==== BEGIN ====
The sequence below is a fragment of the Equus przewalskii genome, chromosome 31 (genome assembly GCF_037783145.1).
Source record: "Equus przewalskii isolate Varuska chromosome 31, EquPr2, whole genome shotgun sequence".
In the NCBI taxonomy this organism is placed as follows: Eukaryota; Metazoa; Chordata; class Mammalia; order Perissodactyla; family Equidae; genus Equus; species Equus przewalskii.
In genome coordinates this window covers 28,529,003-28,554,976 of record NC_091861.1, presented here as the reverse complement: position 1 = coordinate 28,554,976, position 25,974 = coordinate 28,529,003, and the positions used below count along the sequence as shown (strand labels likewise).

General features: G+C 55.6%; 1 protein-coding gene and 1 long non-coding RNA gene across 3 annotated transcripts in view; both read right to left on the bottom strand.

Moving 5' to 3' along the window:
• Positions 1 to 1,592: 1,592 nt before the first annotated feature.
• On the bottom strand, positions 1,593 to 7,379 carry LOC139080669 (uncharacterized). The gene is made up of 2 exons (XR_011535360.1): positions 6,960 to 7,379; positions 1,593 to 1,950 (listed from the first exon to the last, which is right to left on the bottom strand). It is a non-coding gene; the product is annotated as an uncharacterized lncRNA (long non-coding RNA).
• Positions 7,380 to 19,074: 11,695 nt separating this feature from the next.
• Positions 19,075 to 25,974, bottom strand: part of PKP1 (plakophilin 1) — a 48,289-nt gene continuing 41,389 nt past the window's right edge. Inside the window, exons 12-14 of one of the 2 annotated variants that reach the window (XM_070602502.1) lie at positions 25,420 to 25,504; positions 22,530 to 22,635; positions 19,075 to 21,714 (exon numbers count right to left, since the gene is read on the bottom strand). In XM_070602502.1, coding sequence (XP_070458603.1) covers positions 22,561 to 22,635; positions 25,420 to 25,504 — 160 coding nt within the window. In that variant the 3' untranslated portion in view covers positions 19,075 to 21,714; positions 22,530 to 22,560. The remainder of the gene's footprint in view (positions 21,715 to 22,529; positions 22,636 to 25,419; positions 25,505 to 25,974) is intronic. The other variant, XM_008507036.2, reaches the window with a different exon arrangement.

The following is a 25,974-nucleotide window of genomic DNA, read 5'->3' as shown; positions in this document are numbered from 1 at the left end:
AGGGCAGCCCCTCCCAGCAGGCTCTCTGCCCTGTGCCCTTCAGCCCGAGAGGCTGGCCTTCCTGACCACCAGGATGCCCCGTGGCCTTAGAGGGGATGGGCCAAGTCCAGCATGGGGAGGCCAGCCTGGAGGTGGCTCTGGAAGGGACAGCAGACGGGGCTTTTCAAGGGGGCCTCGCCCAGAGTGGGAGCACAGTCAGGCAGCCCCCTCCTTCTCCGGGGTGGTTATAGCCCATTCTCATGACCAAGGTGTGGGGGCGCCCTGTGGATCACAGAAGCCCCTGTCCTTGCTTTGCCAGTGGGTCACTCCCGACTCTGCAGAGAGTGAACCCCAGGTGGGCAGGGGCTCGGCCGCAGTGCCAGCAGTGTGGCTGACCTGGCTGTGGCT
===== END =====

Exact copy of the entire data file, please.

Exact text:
The sequence below is a fragment of the Equus przewalskii genome, chromosome 31 (genome assembly GCF_037783145.1).
Source record: "Equus przewalskii isolate Varuska chromosome 31, EquPr2, whole genome shotgun sequence".
In the NCBI taxonomy this organism is placed as follows: Eukaryota; Metazoa; Chordata; class Mammalia; order Perissodactyla; family Equidae; genus Equus; species Equus przewalskii.
In genome coordinates this window covers 28,529,003-28,554,976 of record NC_091861.1, presented here as the reverse complement: position 1 = coordinate 28,554,976, position 25,974 = coordinate 28,529,003, and the positions used below count along the sequence as shown (strand labels likewise).

General features: G+C 55.6%; 1 protein-coding gene and 1 long non-coding RNA gene across 3 annotated transcripts in view; both read right to left on the bottom strand.

Moving 5' to 3' along the window:
• Positions 1 to 1,592: 1,592 nt before the first annotated feature.
• On the bottom strand, positions 1,593 to 7,379 carry LOC139080669 (uncharacterized). The gene is made up of 2 exons (XR_011535360.1): positions 6,960 to 7,379; positions 1,593 to 1,950 (listed from the first exon to the last, which is right to left on the bottom strand). It is a non-coding gene; the product is annotated as an uncharacterized lncRNA (long non-coding RNA).
• Positions 7,380 to 19,074: 11,695 nt separating this feature from the next.
• Positions 19,075 to 25,974, bottom strand: part of PKP1 (plakophilin 1) — a 48,289-nt gene continuing 41,389 nt past the window's right edge. Inside the window, exons 12-14 of one of the 2 annotated variants that reach the window (XM_070602502.1) lie at positions 25,420 to 25,504; positions 22,530 to 22,635; positions 19,075 to 21,714 (exon numbers count right to left, since the gene is read on the bottom strand). In XM_070602502.1, coding sequence (XP_070458603.1) covers positions 22,561 to 22,635; positions 25,420 to 25,504 — 160 coding nt within the window. In that variant the 3' untranslated portion in view covers positions 19,075 to 21,714; positions 22,530 to 22,560. The remainder of the gene's footprint in view (positions 21,715 to 22,529; positions 22,636 to 25,419; positions 25,505 to 25,974) is intronic. The other variant, XM_008507036.2, reaches the window with a different exon arrangement.

The following is a 25,974-nucleotide window of genomic DNA, read 5'->3' as shown; positions in this document are numbered from 1 at the left end:
AGGGCAGCCCCTCCCAGCAGGCTCTCTGCCCTGTGCCCTTCAGCCCGAGAGGCTGGCCTTCCTGACCACCAGGATGCCCCGTGGCCTTAGAGGGGATGGGCCAAGTCCAGCATGGGGAGGCCAGCCTGGAGGTGGCTCTGGAAGGGACAGCAGACGGGGCTTTTCAAGGGGGCCTCGCCCAGAGTGGGAGCACAGTCAGGCAGCCCCCTCCTTCTCCGGGGTGGTTATAGCCCATTCTCATGACCAAGGTGTGGGGGCGCCCTGTGGATCACAGAAGCCCCTGTCCTTGCTTTGCCAGTGGGTCACTCCCGACTCTGCAGAGAGTGAACCCCAGGTGGGCAGGGGCTCGGCCGCAGTGCCAGCAGTGTGGCTGACCTGGCTGTGGCT